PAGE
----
De Quervain’s Tenosynovitis Symptoms, Causes, Diagnosis and Treatment

De Quervain's Tenosynovitis

What Is De Quervain’s Tenosynovitis?

De Quervain’s Tenosynovitis is the inflammation of tendons on the side of the wrist at the base of the thumb.

Those who have De Quervain’s Tenosynovitis experience pain in turning their wrists, grasping anything and in merely making a fist.

Causes Of De Quervain’s Tenosynovitis:

De Quervain’s Tenosynovitis can be caused by the following:

  • Overuse of the wrist
  • Direct injury to the wrist or tendon
  • Inflammatory arthritis, such as rheumatoid arthritis

Presence of certain factors increases the likelihood of developing De Quervain’s Tenosynovitis.

The Factors Include The Following:

Those between the ages of 30 and 50 are known to be at a higher risk of developing De Quervain’s Tenosynovitis.

The condition is more common in women than men.

  • Being pregnant..
  • Baby care.

Lifting a child repeatedly involves using one’s thumbs as leverage and may lead to developing the condition.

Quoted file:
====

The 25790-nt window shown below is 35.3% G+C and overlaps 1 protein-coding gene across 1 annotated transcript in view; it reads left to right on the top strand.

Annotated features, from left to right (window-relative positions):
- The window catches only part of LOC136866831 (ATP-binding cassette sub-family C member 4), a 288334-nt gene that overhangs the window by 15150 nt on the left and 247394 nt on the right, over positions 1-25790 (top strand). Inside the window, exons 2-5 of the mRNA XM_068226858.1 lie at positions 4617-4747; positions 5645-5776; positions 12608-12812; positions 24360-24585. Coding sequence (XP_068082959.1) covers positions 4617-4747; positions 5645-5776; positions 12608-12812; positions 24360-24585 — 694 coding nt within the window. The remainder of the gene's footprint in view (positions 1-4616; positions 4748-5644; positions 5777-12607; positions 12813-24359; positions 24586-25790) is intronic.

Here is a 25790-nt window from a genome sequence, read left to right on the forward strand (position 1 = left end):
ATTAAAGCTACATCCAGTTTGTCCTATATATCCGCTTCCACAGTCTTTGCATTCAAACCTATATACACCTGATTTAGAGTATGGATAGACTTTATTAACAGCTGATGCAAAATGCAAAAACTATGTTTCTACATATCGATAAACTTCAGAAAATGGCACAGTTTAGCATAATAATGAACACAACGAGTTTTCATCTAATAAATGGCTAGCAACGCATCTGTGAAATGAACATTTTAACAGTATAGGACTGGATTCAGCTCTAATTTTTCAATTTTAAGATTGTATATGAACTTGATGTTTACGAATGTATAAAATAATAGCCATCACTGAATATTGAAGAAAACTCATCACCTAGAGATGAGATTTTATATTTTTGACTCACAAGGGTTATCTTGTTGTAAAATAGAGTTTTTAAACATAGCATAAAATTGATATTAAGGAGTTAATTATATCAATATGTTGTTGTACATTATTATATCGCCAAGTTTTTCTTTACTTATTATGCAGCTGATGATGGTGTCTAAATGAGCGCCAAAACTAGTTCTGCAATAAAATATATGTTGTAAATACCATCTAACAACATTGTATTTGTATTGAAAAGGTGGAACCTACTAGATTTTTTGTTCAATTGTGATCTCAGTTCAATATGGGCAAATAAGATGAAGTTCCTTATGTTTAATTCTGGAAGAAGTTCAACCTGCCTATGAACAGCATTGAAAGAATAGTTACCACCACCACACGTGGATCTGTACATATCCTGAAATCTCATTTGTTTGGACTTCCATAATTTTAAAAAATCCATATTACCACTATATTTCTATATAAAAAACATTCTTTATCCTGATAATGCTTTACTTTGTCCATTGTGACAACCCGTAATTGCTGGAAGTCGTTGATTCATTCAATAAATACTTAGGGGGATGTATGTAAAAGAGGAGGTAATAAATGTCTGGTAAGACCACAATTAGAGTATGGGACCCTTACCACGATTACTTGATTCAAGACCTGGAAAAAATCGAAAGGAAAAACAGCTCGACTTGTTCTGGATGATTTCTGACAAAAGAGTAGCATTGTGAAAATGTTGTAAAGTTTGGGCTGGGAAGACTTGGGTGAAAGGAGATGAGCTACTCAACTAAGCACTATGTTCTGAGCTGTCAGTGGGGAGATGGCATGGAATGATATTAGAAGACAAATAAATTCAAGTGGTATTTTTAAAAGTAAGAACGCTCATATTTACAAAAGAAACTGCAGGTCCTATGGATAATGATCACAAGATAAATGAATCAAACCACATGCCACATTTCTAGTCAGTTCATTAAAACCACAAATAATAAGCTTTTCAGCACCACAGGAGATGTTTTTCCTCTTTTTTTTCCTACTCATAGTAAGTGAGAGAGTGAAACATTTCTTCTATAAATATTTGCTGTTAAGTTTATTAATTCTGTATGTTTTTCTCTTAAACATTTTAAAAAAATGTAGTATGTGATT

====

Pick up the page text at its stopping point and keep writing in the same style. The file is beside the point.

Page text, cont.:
• Jobs or hobbies that involve repetitive hand and wrist motions.

Symptoms Of De Quervain’s Tenosynovitis:

Symptoms of De Quervain’s Tenosynovitis include:

  • chronic pain
  • spasms
  • tenderness
  • occasional burning sensation in the hand
  • swelling over the thumb side of the wrist
  • Difficulty gripping
  • A “sticking” or “stop-and-go” sensation in your thumb when moving it

Diagnosis Of De Quervain’s Tenosynovitis:

De Quervain’s Tenosynovitis can be diagnosed via:

  • Performing a practical exam
  • Performing Finkelstein test

Treatment Of De Quervain’s Tenosynovitis:

The goal of treatment available for De Quervain’s Tenosynovitis is to reduce inflammation and avoid reoccurrence of the condition.

In order to do so, the following treatments are undertaken:

  • Medications
  1. Ibuprofen
  2. Naproxen
  3. injections of corticosteroid medications
  • Therapy
  1. Immobilizing the thumb and wrist, keeping them straight with a splint or brace to help rest the tendons
  2. Avoiding repetitive thumb movements as much as possible
  3. Avoiding pinching with the thumb when moving your wrist from side to side
  4. Applying ice to the affected area
  • Surgery

By : Natural Health News